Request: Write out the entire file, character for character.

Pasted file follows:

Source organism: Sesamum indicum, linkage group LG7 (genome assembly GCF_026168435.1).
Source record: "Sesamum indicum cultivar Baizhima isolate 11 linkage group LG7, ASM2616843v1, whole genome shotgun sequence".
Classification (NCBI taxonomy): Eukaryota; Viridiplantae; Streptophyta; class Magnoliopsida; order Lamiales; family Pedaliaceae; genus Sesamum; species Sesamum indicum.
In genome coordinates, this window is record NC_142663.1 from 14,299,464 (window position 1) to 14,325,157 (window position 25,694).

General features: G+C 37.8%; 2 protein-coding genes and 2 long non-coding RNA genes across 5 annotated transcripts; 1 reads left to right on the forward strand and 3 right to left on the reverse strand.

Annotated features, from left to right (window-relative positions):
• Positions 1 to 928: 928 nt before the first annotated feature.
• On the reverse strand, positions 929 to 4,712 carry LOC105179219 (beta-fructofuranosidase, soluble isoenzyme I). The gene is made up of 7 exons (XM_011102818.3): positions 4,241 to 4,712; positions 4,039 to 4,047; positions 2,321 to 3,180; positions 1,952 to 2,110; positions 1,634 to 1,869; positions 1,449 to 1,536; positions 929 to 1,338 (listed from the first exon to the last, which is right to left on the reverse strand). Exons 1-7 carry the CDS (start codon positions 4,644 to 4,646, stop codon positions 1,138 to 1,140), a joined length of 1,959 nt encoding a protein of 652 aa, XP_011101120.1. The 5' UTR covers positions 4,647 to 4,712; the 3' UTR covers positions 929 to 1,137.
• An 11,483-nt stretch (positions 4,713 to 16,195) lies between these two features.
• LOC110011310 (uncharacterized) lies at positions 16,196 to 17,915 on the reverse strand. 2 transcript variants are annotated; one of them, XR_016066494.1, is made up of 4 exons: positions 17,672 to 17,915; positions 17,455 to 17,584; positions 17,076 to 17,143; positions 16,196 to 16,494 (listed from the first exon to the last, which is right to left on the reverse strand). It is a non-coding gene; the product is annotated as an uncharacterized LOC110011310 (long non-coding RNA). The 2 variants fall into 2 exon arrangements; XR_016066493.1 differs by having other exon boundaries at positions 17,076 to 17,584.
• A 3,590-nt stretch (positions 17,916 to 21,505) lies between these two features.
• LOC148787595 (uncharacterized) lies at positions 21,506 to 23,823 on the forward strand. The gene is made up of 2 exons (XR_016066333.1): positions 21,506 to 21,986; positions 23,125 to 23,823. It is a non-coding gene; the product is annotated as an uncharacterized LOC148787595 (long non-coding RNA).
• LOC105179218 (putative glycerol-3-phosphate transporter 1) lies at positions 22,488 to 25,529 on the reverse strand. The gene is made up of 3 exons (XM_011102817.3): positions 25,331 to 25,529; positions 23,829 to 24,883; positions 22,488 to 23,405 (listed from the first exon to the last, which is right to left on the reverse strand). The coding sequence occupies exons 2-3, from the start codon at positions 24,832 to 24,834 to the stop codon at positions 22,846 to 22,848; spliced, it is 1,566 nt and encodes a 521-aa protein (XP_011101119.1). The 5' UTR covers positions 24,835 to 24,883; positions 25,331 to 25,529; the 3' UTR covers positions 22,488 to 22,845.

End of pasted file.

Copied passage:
Source organism: Sesamum indicum, linkage group LG7 (genome assembly GCF_026168435.1).
Source record: "Sesamum indicum cultivar Baizhima isolate 11 linkage group LG7, ASM2616843v1, whole genome shotgun sequence".
Classification (NCBI taxonomy): Eukaryota; Viridiplantae; Streptophyta; class Magnoliopsida; order Lamiales; family Pedaliaceae; genus Sesamum; species Sesamum indicum.
In genome coordinates, this window is record NC_142663.1 from 14,299,464 (window position 1) to 14,325,157 (window position 25,694).

General features: G+C 37.8%; 2 protein-coding genes and 2 long non-coding RNA genes across 5 annotated transcripts; 1 reads left to right on the forward strand and 3 right to left on the reverse strand.

Annotated features, from left to right (window-relative positions):
• Positions 1 to 928: 928 nt before the first annotated feature.
• On the reverse strand, positions 929 to 4,712 carry LOC105179219 (beta-fructofuranosidase, soluble isoenzyme I). The gene is made up of 7 exons (XM_011102818.3): positions 4,241 to 4,712; positions 4,039 to 4,047; positions 2,321 to 3,180; positions 1,952 to 2,110; positions 1,634 to 1,869; positions 1,449 to 1,536; positions 929 to 1,338 (listed from the first exon to the last, which is right to left on the reverse strand). Exons 1-7 carry the CDS (start codon positions 4,644 to 4,646, stop codon positions 1,138 to 1,140), a joined length of 1,959 nt encoding a protein of 652 aa, XP_011101120.1. The 5' UTR covers positions 4,647 to 4,712; the 3' UTR covers positions 929 to 1,137.
• An 11,483-nt stretch (positions 4,713 to 16,195) lies between these two features.
• LOC110011310 (uncharacterized) lies at positions 16,196 to 17,915 on the reverse strand. 2 transcript variants are annotated; one of them, XR_016066494.1, is made up of 4 exons: positions 17,672 to 17,915; positions 17,455 to 17,584; positions 17,076 to 17,143; positions 16,196 to 16,494 (listed from the first exon to the last, which is right to left on the reverse strand). It is a non-coding gene; the product is annotated as an uncharacterized LOC110011310 (long non-coding RNA). The 2 variants fall into 2 exon arrangements; XR_016066493.1 differs by having other exon boundaries at positions 17,076 to 17,584.
• A 3,590-nt stretch (positions 17,916 to 21,505) lies between these two features.
• LOC148787595 (uncharacterized) lies at positions 21,506 to 23,823 on the forward strand. The gene is made up of 2 exons (XR_016066333.1): positions 21,506 to 21,986; positions 23,125 to 23,823. It is a non-coding gene; the product is annotated as an uncharacterized LOC148787595 (long non-coding RNA).
• LOC105179218 (putative glycerol-3-phosphate transporter 1) lies at positions 22,488 to 25,529 on the reverse strand. The gene is made up of 3 exons (XM_011102817.3): positions 25,331 to 25,529; positions 23,829 to 24,883; positions 22,488 to 23,405 (listed from the first exon to the last, which is right to left on the reverse strand). The coding sequence occupies exons 2-3, from the start codon at positions 24,832 to 24,834 to the stop codon at positions 22,846 to 22,848; spliced, it is 1,566 nt and encodes a 521-aa protein (XP_011101119.1). The 5' UTR covers positions 24,835 to 24,883; positions 25,331 to 25,529; the 3' UTR covers positions 22,488 to 22,845.